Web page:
Finally, I thought, what does it matter?  By all measures, the dwarfism community builds more awareness every year.  As we build awareness, we have more resources to implement the right to participate in our communities on a level playing field.  We have more resources to protect ourselves from discrimination, and to portray ourselves as people who embrace our dwarfism but are not defined by our dwarfism.  Though we get stronger, we will most likely always have to deal with individuals who may or may not be shitty people but who sometimes do shitty things.  The shitty things probably won't ever go away.  That's why I ask myself, what does it matter how I respond to the shitty thing perpetrated by the driver of the gray sport utility vehicle?  That's why I tell myself, focus on the big picture.

But it does matter.  It matters because the shitty things create a hostile environment for the person with dwarfism.  It matters because the shitty things interrupt the course of our days.  Because it matters, I am grateful for people like John and for scores of other people with dwarfism who don't tolerate anyone that interrupts the course of their days.  Because of them and what they do, the big picture is changing.


Sunday, December 14, 2014

M-Word Backlash

Years ago, after former Chicago Bears Defensive Coordinator went to the Carolina Panthers as Head Coach, he referred to Rex Grossman, the Bear's quarterback, as a midget. The alleged comment received a lot of media attention, and the comment was recognized as an insult. I wrote a response to the Chicago Sun-Times, which published the letter. As far as I remember though, and from all that I can find now on the internet, non of the media attention referenced the impact of the comment on the dwarfism community.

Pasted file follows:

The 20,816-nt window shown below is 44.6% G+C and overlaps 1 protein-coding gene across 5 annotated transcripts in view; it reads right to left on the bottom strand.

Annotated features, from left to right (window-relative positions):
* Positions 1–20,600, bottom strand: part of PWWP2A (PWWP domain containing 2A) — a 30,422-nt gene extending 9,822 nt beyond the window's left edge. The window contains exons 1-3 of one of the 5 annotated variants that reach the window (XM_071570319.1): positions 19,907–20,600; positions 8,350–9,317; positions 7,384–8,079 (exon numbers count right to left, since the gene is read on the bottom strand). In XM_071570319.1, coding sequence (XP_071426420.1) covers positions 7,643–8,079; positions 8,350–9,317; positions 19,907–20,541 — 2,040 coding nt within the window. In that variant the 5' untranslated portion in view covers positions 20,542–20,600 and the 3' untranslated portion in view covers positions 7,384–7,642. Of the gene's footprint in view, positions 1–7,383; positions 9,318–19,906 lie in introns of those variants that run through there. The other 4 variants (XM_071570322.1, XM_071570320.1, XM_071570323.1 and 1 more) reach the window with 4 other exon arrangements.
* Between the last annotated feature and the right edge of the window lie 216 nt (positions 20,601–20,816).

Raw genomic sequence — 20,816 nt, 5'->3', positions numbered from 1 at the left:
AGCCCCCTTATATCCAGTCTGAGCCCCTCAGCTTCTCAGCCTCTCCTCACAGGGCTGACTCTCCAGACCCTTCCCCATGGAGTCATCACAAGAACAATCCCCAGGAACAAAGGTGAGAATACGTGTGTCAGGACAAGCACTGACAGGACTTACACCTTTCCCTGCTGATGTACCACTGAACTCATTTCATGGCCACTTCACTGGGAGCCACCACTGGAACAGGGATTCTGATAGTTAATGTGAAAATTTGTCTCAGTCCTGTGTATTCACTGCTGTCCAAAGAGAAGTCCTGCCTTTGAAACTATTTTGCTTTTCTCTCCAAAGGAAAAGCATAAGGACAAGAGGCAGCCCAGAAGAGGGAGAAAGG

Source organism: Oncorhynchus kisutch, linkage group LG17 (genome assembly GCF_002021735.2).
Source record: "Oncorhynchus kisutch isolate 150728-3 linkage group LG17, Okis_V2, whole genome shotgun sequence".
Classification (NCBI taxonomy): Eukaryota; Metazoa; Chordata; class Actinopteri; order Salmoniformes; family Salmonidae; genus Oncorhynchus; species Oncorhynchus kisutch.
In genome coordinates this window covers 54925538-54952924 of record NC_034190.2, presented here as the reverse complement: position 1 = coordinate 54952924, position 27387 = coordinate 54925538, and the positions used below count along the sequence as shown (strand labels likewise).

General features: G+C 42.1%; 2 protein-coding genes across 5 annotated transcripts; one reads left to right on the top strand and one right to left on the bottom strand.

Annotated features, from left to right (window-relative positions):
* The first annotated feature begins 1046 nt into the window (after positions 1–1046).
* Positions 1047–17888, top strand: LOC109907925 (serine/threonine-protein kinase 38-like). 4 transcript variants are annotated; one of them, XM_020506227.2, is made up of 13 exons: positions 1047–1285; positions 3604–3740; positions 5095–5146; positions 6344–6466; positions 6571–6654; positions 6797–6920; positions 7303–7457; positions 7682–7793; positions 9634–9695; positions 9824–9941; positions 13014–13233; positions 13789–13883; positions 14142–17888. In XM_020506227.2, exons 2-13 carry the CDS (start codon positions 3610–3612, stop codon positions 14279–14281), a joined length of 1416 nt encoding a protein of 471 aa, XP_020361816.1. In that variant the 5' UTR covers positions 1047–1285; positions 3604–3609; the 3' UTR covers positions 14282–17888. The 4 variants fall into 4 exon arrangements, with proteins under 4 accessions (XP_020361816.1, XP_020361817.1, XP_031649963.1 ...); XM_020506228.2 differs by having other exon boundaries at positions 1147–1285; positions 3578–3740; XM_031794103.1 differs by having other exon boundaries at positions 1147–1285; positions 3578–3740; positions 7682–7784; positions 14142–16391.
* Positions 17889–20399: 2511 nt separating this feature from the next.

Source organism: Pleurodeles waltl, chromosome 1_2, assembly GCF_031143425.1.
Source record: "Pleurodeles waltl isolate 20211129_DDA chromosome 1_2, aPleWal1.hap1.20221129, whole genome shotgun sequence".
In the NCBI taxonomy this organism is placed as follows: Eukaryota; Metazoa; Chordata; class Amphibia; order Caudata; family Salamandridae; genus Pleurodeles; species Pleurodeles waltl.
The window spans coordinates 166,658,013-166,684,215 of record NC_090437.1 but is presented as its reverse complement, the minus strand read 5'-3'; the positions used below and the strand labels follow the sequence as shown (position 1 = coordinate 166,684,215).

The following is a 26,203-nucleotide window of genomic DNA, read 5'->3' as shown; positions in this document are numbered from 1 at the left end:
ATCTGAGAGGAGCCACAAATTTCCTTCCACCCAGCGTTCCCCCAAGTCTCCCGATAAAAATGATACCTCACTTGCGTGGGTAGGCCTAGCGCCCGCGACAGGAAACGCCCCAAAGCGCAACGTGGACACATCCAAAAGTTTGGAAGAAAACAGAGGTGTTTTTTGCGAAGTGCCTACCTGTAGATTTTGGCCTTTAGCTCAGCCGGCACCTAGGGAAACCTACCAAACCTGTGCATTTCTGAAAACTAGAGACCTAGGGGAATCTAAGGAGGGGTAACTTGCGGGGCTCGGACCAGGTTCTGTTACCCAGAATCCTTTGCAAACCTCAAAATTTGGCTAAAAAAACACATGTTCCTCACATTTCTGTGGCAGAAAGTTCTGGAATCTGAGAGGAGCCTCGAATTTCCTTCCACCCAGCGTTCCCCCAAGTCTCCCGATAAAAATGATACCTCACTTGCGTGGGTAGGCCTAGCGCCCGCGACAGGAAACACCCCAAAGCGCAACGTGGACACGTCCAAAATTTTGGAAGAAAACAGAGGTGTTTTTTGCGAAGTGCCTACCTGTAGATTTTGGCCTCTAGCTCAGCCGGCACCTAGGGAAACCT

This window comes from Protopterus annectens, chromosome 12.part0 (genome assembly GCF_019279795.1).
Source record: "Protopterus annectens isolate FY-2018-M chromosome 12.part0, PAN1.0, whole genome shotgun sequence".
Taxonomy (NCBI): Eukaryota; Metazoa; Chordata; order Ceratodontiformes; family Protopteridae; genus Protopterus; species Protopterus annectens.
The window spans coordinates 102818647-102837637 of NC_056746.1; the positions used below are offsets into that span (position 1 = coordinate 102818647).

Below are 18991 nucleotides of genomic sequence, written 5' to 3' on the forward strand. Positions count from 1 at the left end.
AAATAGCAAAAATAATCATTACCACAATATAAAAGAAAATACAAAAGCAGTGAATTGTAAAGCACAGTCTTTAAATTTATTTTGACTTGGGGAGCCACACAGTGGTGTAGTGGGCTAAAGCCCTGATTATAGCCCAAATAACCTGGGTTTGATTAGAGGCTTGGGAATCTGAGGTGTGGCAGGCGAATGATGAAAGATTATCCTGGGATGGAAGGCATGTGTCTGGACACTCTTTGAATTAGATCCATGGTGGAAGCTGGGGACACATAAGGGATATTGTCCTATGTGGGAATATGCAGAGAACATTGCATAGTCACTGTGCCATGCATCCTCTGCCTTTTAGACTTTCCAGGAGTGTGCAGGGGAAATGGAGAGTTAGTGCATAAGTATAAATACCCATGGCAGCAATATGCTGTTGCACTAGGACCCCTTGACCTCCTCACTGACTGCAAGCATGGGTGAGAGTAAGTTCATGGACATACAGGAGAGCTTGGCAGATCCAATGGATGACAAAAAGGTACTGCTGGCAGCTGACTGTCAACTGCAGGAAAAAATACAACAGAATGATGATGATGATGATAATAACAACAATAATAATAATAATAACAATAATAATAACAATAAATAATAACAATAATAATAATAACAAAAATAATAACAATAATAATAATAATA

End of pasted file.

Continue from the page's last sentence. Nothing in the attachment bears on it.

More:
This year, another NFL Football Coach used the m-word. Again, it was used in reference to a quarterback. Marvin Lewis is the coach for the Cincinnati Bengals. The Bengals play the Cleveland Browns today, (December 14). Earlier this week, when asked how the team would prepare for the Browns' quarterback, Lewis said, "You've got to go defend the offense. You don't defend the player, particularly a midget."

At least seven years passed between the time Rivera made his comment, and when Lewis used the m-word. In that time, many efforts have been made to raise awareness about dwarfism and language. Little People of America launched a Dwarfism Awareness Month. More reality programs that feature the lives of everyday dwarfs have been introduced on television. Peter Dinklage has won an Emmy and a Golden Globe.

If the response to Lewis' m-word comment is any indication, that awareness has made a difference. There was immediate reaction to Lewis' use of the m-word. With the internet and with social media, the speed of the response is not a surprise. What is a surprise, at least in my opinion, is the content of the response. Some critics commented about not just the impact that the slur would have on Manziel, the Cleveland Quarterback, and the Browns. They also pointed out the impact the slur would have on the dwarfism community.

Over Twitter, Michael David Smith, the Managing Editor of Pro Football Talk, wrote, "Many people of short stature consider "midget" a slur. Marvin Lewis shouldn't say it. Neither should the rest of us." On the ESPN Radio Show, "Highly Questionable," someone said, "if the public does not perceive the M-word as a slur, it's because they don't know any lps."

Smith didn't stop with his original comment. Soon after he used the m-word, Lewis issued an apology. Primarily, Lewis apologized to Johnny Manziel. Smith didn't think the apology covered everyone. He expected more. In a column titled, "Marvin Lewis' apology is Lacking," Smith wrote, "Lewis failed to mention people of short stature, the people who, by extension, Lewis was really insulting."